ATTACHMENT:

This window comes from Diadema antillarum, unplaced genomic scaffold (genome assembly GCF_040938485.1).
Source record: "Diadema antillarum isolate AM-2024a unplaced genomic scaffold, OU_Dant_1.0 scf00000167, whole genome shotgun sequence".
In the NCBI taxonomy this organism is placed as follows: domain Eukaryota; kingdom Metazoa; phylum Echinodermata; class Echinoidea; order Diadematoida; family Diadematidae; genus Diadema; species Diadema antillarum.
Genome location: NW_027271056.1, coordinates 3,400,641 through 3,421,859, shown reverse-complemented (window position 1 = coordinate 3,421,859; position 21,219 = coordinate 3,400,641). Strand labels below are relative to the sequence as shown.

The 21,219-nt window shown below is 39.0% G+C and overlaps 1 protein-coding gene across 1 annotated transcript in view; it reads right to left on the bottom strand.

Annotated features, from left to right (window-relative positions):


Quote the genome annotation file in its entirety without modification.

This window comes from Diadema antillarum, unplaced genomic scaffold (genome assembly GCF_040938485.1).
Source record: "Diadema antillarum isolate AM-2024a unplaced genomic scaffold, OU_Dant_1.0 scf00000167, whole genome shotgun sequence".
In the NCBI taxonomy this organism is placed as follows: domain Eukaryota; kingdom Metazoa; phylum Echinodermata; class Echinoidea; order Diadematoida; family Diadematidae; genus Diadema; species Diadema antillarum.
Genome location: NW_027271056.1, coordinates 3,400,641 through 3,421,859, shown reverse-complemented (window position 1 = coordinate 3,421,859; position 21,219 = coordinate 3,400,641). Strand labels below are relative to the sequence as shown.

The 21,219-nt window shown below is 39.0% G+C and overlaps 1 protein-coding gene across 1 annotated transcript in view; it reads right to left on the bottom strand.

Annotated features, from left to right (window-relative positions):